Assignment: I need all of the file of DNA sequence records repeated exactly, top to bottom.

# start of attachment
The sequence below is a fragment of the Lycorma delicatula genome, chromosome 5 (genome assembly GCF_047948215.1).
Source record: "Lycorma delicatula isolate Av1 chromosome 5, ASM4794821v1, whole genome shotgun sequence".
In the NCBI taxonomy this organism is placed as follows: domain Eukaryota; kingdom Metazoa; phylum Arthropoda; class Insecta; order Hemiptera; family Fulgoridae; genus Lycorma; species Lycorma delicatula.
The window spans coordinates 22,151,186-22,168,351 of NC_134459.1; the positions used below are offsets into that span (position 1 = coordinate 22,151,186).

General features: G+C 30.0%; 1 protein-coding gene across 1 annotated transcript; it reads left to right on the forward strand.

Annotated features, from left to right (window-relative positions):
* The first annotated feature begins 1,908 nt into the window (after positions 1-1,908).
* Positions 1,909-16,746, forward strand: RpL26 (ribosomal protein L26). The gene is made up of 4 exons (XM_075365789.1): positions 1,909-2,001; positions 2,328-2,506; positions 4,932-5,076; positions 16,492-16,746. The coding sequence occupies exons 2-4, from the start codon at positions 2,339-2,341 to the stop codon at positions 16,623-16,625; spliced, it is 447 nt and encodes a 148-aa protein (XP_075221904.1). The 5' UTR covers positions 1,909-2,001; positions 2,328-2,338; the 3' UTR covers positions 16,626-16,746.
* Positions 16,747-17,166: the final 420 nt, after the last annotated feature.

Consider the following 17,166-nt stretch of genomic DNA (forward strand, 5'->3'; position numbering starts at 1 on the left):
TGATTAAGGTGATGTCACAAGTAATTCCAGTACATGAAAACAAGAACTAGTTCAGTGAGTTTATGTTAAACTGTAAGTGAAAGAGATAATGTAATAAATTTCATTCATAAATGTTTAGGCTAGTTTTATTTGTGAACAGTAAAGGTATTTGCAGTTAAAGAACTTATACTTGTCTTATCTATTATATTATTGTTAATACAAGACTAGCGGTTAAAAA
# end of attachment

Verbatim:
The sequence below is a fragment of the Lycorma delicatula genome, chromosome 5 (genome assembly GCF_047948215.1).
Source record: "Lycorma delicatula isolate Av1 chromosome 5, ASM4794821v1, whole genome shotgun sequence".
In the NCBI taxonomy this organism is placed as follows: domain Eukaryota; kingdom Metazoa; phylum Arthropoda; class Insecta; order Hemiptera; family Fulgoridae; genus Lycorma; species Lycorma delicatula.
The window spans coordinates 22,151,186-22,168,351 of NC_134459.1; the positions used below are offsets into that span (position 1 = coordinate 22,151,186).

General features: G+C 30.0%; 1 protein-coding gene across 1 annotated transcript; it reads left to right on the forward strand.

Annotated features, from left to right (window-relative positions):
* The first annotated feature begins 1,908 nt into the window (after positions 1-1,908).
* Positions 1,909-16,746, forward strand: RpL26 (ribosomal protein L26). The gene is made up of 4 exons (XM_075365789.1): positions 1,909-2,001; positions 2,328-2,506; positions 4,932-5,076; positions 16,492-16,746. The coding sequence occupies exons 2-4, from the start codon at positions 2,339-2,341 to the stop codon at positions 16,623-16,625; spliced, it is 447 nt and encodes a 148-aa protein (XP_075221904.1). The 5' UTR covers positions 1,909-2,001; positions 2,328-2,338; the 3' UTR covers positions 16,626-16,746.
* Positions 16,747-17,166: the final 420 nt, after the last annotated feature.

Consider the following 17,166-nt stretch of genomic DNA (forward strand, 5'->3'; position numbering starts at 1 on the left):
TGATTAAGGTGATGTCACAAGTAATTCCAGTACATGAAAACAAGAACTAGTTCAGTGAGTTTATGTTAAACTGTAAGTGAAAGAGATAATGTAATAAATTTCATTCATAAATGTTTAGGCTAGTTTTATTTGTGAACAGTAAAGGTATTTGCAGTTAAAGAACTTATACTTGTCTTATCTATTATATTATTGTTAATACAAGACTAGCGGTTAAAAA